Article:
8.DC.30UshkoviteMgFe23+(PO4)2(OH)2 · 8H2O
8.DC.30FerrolaueiteFe2+Fe23+(PO4)2(OH)2 · 8H2O
8.DC.30Kastningite(Mn2+,Fe2+,Mg)Al2(PO4)2(OH)2 · 8H2O
8.DC.30MaghrebiteMgAl2(AsO4)2(OH)2 · 8H2O
8.DC.30NordgauiteMnAl2(PO4)2(F,OH)2 · 5H2O
8.DC.32TinticiteFe3+5.34(PO4)3.62(VO4)0.38(OH)4 · 6.7H2O
8.DC.35VauxiteFe2+Al2(PO4)2(OH)2 · 6H2O
8.DC.37VantasseliteAl4(PO4)3(OH)3 · 9H2O
8.DC.45Gormanite(Fe2+,Mg)3(Al,Fe3+)4(PO4)4(OH)6 · 2H2O
8.DC.45Souzalite(Mg,Fe2+)3(Al,Fe3+)4(PO4)4(OH)6 · 2H2O
8.DC.47KingiteAl3(PO4)2F2(OH) · 7H2O
8.DC.50WavelliteAl3(PO4)2(OH,F)3 · 5H2O
8.DC.50AllanpringiteFe33+(PO4)2(OH)3 · 5H2O
8.DC.52KribergiteAl5(PO4)3(SO4)(OH)4 · 4H2O
8.DC.55MapimiteZn2Fe33+(AsO4)3(OH)4 · 10H2O
8.DC.57OgdensburgiteCa2Fe43+(Zn,Mn2+)(AsO4)4(OH)6 · 6H2O
8.DC.60Nevadaite(Cu2+,Al,V3+)6Al8(PO4)8F8(OH)2 · 22H2O
8.DC.60Cloncurryite(Cu,VO)Al2(PO4)2(F,OH)2 · 4.5-5H2O
19.14.1CyriloviteNaFe33+(PO4)2(OH)4 · 2H2O
19.14.2KidwelliteNaFe3+9+x(PO4)6(OH)11 · 3H2O, x = 0.33
19.14.3Rosemaryite(Na,Ca,Mn)(Mn,Fe2+)(Fe3+,Mg)Al(PO4)3
19.14.4Wyllieite(Na,Ca,Mn)(Mn,Fe)(Fe,Mg)Al(PO4)3
19.14.5Ferrowyllieite(Na,Ca,Mn)(Fe,Mn)(Fe,Fe,Mg)Al(PO4)3
19.14.6NatrodufréniteNaFe2+Fe53+(PO4)4(OH)6 · 2H2O
19.14.7LeucophosphiteKFe23+(PO4)2(OH) · 2H2O
19.14.8Spheniscidite(NH4,K)(Fe3+,Al)2(PO4)2(OH) · 2H2O
19.14.9BurangaiteNaFe2+Al5(PO4)4(OH)6 · 2H2O
19.14.10Satterlyite(Fe2+,Mg,Fe3+)2(PO4)(OH,O)
19.14.11UshkoviteMgFe23+(PO4)2(OH)2 · 8H2O
19.14.12Garyansellite(Mg,Fe)3(PO4)2(OH,O) · 1.5H2O
19.14.13ThadeuiteCa(Mg,Fe2+)3(PO4)2(OH,F)2
19.14.14AnapaiteCa2Fe2+(PO4)2 · 4H2O
19.14.15XanthoxeniteCa4Fe23+(PO4)4(OH)2 · 3H2O
19.14.16CalcioferriteCa2Fe23+(PO4)3(OH) · 7H2O
19.14.17MitridatiteCa2Fe33+(PO4)3O2 · 3H2O
19.14.18MélonjosephiteCaFe2+Fe3+(PO4)2(OH)
19.14.19DelvauxiteCaFe4(PO4,SO4)2(OH)8 · 4-6H2O not confirmed ·
19.14.20CollinsiteCa2(Mg,Fe2+)(PO4)2 · 2H2O
19.14.21SegeleriteCa2 Mg2 Fe23+(PO4)4(OH)2 · 8H2O
19.14.22KingsmountiteCa4(Fe2+,Mn2+)Al4(PO4)6(OH)4 · 12H2O
19.14.23VauxiteFe2+Al2(PO4)2(OH)2 · 6H2O
19.14.24MetavauxiteFe2+Al2(PO4)2(OH)2 · 8H2O
19.14.25ParavauxiteFe2+Al2(PO4)2(OH)2 · 8H2O
19.14.26SigloiteFe3+Al2(PO4)2(OH)3 · 7H2O
19.14.28KoninckiteFe3+PO4 · 3H2O
19.14.29Lazulite(Mg,Fe2+)Al2(PO4)2(OH)2
19.14.30ScorzaliteFe2+Al2(PO4)2(OH)2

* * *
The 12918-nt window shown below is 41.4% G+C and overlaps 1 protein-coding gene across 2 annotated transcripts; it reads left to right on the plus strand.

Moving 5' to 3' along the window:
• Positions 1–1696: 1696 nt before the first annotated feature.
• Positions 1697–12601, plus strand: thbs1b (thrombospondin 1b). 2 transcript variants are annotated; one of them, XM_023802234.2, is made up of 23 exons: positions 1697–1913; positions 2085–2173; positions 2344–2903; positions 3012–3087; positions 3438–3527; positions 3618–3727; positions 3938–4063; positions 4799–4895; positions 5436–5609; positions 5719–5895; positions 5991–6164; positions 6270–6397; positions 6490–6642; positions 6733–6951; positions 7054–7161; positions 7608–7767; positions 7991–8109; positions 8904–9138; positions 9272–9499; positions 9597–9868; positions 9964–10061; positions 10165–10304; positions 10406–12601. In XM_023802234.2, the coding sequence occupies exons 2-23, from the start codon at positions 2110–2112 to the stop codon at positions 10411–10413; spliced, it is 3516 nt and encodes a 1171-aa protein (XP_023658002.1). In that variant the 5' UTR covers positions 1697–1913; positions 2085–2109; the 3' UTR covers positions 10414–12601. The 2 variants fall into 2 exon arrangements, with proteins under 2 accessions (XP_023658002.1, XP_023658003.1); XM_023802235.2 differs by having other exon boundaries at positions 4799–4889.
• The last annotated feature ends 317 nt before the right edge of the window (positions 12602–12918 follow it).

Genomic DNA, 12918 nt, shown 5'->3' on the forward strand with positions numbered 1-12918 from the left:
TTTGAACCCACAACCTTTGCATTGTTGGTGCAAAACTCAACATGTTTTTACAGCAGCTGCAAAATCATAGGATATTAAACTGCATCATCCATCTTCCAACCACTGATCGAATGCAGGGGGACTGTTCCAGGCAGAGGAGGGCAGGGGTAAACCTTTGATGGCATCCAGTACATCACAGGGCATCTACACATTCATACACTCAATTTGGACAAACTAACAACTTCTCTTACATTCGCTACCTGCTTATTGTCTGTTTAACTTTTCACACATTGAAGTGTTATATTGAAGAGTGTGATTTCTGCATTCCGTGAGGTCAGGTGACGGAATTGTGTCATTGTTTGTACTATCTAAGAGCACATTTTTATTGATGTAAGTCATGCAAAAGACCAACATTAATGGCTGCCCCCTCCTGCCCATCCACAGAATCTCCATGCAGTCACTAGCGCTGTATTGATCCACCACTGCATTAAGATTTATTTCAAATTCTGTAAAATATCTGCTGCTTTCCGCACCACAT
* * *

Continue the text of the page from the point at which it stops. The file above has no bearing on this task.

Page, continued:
19.14.31Souzalite(Mg,Fe2+)3(Al,Fe3+)4(PO4)4(OH)6 · 2H2O
19.14.32Gormanite(Fe2+,Mg)3(Al,Fe3+)4(PO4)4(OH)6 · 2H2O
19.14.33ZaïriteBiFe33+(PO4)2(OH)6

Other Names for Cacoxenite

Name in Other Languages:

Other Information

Other Information:
Readily soluble in acids.
Health Risks:
No information on health risks for this material has been entered into the database. You should always treat mineral specimens with care.

References for Cacoxenite

Reference List:
Steinmann (1825) Vortr. Böhm. Ges., Prague (as Kakoxen).

von Hauer (1854) Neues Jahrbuch für Mineralogie, Geologie und Paleontologie, Heidelberg, Stuttgart: 191.

Niess (1881) Jb. Min.: I: 101.

Luquer (1893) American Journal of Science: 46: 154.

Church (1895) Mineralogical Magazine: 11: 1.

Larsen, E.S. (1921) The Microscopic Determination of the Nonopaque Minerals, First edition, USGS Bulletin 679: 51.

Hintze, Carl (1931) Handbuch der Mineralogie. Berlin and Leipzig. 6 volumes: 1 [4B]: 915.

Fisher, D.J. (1966) Cacoxenite from Arkansas. American Mineralogist:
51: 1811-1814.

American Mineralogist (1985): 70: 220.

Moore, P.B. and J. Shen (1983) X-ray structural study of cacoxenite, a mineral phosphate. Nature, 306, 356-358.

Anthony, J.W., Bideaux, R.A., Bladh, K.W., and Nichols, M.C. (2000) Handbook of Mineralogy, Volume IV. Arsenates, Phosphates, Vanadates. Mineral Data Publishing, Tucson, AZ, 680pp.: 88.

Internet Links for Cacoxenite

Localities for Cacoxenite

map shows a selection of localities that have latitude and longitude coordinates recorded. Click on the symbol to view information about a locality. The symbol next to localities in the list can be used to jump to that position on the map.
Mineral and/or Locality